Superficial exploration of gay spaces

Superficial exploration of gay spaces
Bright Ong plays Lachlan, an HIV-positive patient who is callous and malicious in the play Ragnarok by Skinned Knee Productions.

RAGNAROK

Skinned Knee Productions

Wednesday / The Substation

Ragnarok was a drink drowning in mixers, but without enough alcohol.

Whatever potency the show may have had was drowned out by cocktails, drugs and sex, and lost under the lurid lights of the club.

In a fusion of Nordic apocalyptic tale and modern day soap opera, playwright Andrew Sutherland brings together three gay men in the seedy gay and lesbian club Asgard.

Dan (Tan Shou Chen), a journalist who dreams of love and romance, is enamoured with Alan (Mitchell Fang), a self-possessed, cocksure university student who just wants to sleep around and have fun.

The HIV-positive Lachlan (Bright Ong as the trickster Loki figure of Nordic mythology) incites Alan to commit suicide by sexually assaulting him and playing on his hidden insecurities, and then drugs and rapes Dan, infecting him with the disease.

This overwrought plot is overseen by two Icicles, an ever-present, ever-campy Greek chorus swaddled in silvery chains and capped with platinum blonde wigs.

The trouble with the story is that the characters are barely more than paper-thin caricatures of gay stereotypes. There is little humanity beyond Alan's defining promiscuity, and the only time his insecurities are exposed is for a brief flash after he dies.

Loki may be a mischief-causing prankster in myth, but as an actual character, Lachlan is incomprehensible in his callousness and wanton malice.

Setting a modern-day tale against the epic Norse saga of Ragnarok is also an odd fit.

Several times, a precious moment such as a kiss was interrupted by a cut scene, where the character would disengage from the action and deliver a monologue through the eyes of their mythological counterpart.

The script would have fared much better standing alone, and delivered without the extra allegorical baggage. After all, Sutherland, a recent acting graduate of Lasalle College of the Arts, does have plenty of good questions to ask.

It is clear that he has a firm grasp on the issues that affect the gay community, but that clarity was lost in a muddle of sleaze and spectacle.

Issues which the script grazed past included coping with HIV, attitudes towards promiscuity, parental and societal acceptance, unity in the gay community, whether homosexuality is genetic and the possibility of raising a child.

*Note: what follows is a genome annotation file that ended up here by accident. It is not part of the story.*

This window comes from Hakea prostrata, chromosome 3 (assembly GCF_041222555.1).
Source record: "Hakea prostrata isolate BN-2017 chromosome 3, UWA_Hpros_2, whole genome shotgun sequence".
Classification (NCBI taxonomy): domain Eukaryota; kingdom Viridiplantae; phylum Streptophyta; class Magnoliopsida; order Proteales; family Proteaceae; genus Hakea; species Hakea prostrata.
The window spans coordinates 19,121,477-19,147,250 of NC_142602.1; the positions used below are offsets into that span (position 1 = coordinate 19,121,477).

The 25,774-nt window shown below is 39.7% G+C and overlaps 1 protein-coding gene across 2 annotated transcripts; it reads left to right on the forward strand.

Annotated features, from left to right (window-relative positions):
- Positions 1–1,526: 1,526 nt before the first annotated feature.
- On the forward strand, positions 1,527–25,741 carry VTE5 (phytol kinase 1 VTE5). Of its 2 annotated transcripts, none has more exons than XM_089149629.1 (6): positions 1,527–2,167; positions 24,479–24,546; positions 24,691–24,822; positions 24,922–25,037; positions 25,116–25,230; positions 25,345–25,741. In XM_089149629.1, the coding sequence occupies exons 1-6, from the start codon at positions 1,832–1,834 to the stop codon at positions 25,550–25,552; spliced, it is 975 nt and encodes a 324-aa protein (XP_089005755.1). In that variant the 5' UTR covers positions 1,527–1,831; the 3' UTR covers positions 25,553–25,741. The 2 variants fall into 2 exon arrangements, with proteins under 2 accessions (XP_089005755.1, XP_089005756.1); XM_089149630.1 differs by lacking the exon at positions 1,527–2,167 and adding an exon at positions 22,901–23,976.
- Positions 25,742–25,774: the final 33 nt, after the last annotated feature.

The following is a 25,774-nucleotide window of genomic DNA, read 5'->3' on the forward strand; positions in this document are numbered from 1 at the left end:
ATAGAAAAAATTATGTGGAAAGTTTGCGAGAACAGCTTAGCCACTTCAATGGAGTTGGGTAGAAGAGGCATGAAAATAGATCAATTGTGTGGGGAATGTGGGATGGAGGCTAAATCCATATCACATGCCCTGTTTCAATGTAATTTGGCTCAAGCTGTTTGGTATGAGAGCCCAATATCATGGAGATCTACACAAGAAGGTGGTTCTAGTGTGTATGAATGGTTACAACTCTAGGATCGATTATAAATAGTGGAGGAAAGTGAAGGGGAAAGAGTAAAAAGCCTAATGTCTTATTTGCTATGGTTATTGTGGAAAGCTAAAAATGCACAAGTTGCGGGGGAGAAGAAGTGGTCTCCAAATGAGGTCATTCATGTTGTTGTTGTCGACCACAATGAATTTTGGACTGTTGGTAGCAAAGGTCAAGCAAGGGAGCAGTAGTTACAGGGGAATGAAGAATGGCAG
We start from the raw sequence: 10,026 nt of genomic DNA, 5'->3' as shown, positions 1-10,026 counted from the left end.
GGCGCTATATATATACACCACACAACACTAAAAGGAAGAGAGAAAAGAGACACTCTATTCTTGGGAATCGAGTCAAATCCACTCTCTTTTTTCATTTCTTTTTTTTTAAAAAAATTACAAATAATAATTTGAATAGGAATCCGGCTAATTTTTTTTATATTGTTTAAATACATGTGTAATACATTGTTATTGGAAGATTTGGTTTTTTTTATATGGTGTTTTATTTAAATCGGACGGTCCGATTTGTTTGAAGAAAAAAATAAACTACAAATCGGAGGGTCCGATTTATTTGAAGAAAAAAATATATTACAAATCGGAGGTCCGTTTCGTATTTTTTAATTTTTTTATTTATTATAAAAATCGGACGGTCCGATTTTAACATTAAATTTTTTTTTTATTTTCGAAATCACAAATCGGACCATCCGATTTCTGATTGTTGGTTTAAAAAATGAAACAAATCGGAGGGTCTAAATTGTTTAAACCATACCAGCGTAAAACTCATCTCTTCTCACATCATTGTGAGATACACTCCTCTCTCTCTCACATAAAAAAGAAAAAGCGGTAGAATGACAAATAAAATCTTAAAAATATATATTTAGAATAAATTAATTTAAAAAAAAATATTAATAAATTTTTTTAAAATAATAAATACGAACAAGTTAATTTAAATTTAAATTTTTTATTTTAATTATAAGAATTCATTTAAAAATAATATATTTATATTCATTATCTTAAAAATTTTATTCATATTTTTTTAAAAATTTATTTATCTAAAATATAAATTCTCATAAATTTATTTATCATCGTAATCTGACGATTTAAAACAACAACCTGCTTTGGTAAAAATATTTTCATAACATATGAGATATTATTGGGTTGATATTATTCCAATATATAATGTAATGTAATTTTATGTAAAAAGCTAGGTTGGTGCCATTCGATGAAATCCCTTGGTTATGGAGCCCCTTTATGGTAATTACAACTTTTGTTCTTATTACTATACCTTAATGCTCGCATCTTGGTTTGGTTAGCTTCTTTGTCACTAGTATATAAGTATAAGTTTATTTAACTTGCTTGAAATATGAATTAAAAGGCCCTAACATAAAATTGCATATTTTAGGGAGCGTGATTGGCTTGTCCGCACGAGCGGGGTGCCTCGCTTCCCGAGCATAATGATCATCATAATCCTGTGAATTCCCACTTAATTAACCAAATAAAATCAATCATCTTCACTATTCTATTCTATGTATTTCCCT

But all these meaty possibilities were handled only superficially, maybe tossed out as an offhand remark and then gone with the wind.

Despite the play clocking in at a reasonably substantial one hour and 45 minutes, more time was spent on developing the overly dramatic plot and drawing tenuous links between this world and a mythological one than actually broaching any of these topics head on.

Even so, there were several heartrending moments in the play, such as when Thora (Rosemary McGowan), a lesbian counsellor of HIV- positive patients, grieves over the death of Alan and Dan's infection. "This is a curse on the community. This is an aberration of everything we've dreamt of," she rails. Her sense of injustice, her rage, keeps her fighting despite seeing the people around her fall apart.

In another hallucinatory, dream-like segment, Dan reaches out to his unborn daughter. "I was always meant to be a father", he tells her. "I'm so proud to have you as my dad," she responds. When he wakes up and crashes back to reality, the look on his face is gutting.

Unfortunately, such moments are few and far between. In the director's note, Aole T. Miller writes that he wanted the audience to experience the "institutionalised vulgarity" of gay spaces, where love is elusive and sex is hollow.

Unfortunately, that was all this production was - interesting enough for a night, but ultimately a superficial experience.


This article was first published on April 17, 2015.
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